A government-commissioned review will be kicked-off today following Monarch Airlines' collapse last October.
The Airline Insolvency Review has published a call for evidence to examine reforms needed to ensure passengers are protected when airlines fail.
As demand for air travel rises, the risk to passengers of a similar collapse happening again has risen, those conducting the review said.
Monarch was Britain's biggest airline failure, falling into administration after turnaround owners Greybull failed to find a buyer. Around 110,000 customers were left stranded in the early hours of 2 October while 14,000 were left disappointed as they turned up to the airport.
Authorities sprang into action as contingency plans were triggered, sparking what transport minister Chris Grayling called Britain's "biggest ever peacetime repatriation".
"The Monarch failure showed the importance of passenger protection against the failure of their airline," said Airline Insolvency Review chair Peter Bucks.
We saw how effective the operation to repatriate passengers was, but the experience also brought home the limitations of the current protection arrangements that we will need to address.
Greybull was subject to significant criticism in the wake of Monarch's failure while many questioned why the taxpayer had to pick up the £60m bill to return passengers back to the UK.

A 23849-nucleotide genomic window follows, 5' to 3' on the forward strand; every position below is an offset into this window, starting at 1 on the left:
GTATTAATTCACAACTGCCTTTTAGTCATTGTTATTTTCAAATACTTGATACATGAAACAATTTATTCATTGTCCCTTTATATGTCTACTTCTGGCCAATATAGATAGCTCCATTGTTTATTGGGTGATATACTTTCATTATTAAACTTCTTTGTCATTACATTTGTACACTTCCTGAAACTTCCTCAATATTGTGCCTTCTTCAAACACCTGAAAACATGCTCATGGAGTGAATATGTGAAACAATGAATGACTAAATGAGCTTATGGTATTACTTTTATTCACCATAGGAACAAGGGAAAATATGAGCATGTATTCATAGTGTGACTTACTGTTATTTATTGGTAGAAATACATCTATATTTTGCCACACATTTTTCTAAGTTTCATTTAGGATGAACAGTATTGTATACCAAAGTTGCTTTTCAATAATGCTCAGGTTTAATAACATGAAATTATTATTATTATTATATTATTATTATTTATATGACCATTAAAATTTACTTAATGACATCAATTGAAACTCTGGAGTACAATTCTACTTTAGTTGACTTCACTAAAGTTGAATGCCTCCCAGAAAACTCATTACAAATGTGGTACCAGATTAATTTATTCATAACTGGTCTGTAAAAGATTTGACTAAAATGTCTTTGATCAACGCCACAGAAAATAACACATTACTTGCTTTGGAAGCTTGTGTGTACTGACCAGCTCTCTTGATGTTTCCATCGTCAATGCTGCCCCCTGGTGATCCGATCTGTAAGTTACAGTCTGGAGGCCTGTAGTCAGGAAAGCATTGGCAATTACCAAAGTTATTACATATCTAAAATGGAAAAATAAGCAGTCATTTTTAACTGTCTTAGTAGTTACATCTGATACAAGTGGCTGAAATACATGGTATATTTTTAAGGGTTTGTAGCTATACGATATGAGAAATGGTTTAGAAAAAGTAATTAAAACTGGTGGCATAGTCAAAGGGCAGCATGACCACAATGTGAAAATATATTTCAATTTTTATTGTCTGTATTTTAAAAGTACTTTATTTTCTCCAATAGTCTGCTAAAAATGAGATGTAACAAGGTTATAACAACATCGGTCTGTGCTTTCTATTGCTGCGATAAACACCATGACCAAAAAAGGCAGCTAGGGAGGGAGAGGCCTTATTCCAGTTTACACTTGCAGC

KPMG partner Blair Nimmo, Monarch's lead administrator, admitted to regrets that the airline's 2,100 staff could not be told of the insolvency before it was publicly reported.
The review will ask whether passengers are furnished with sufficient protection – and knowledge of it – against the failure of an airline in the future.
"This call for evidence is aimed at stimulating thinking and sets out the process by which the review will engage with the views of airlines, their passengers and others with an interest," said Bucks.
"We are approaching these complex problems with an open mind and are keen to hear from all with ideas."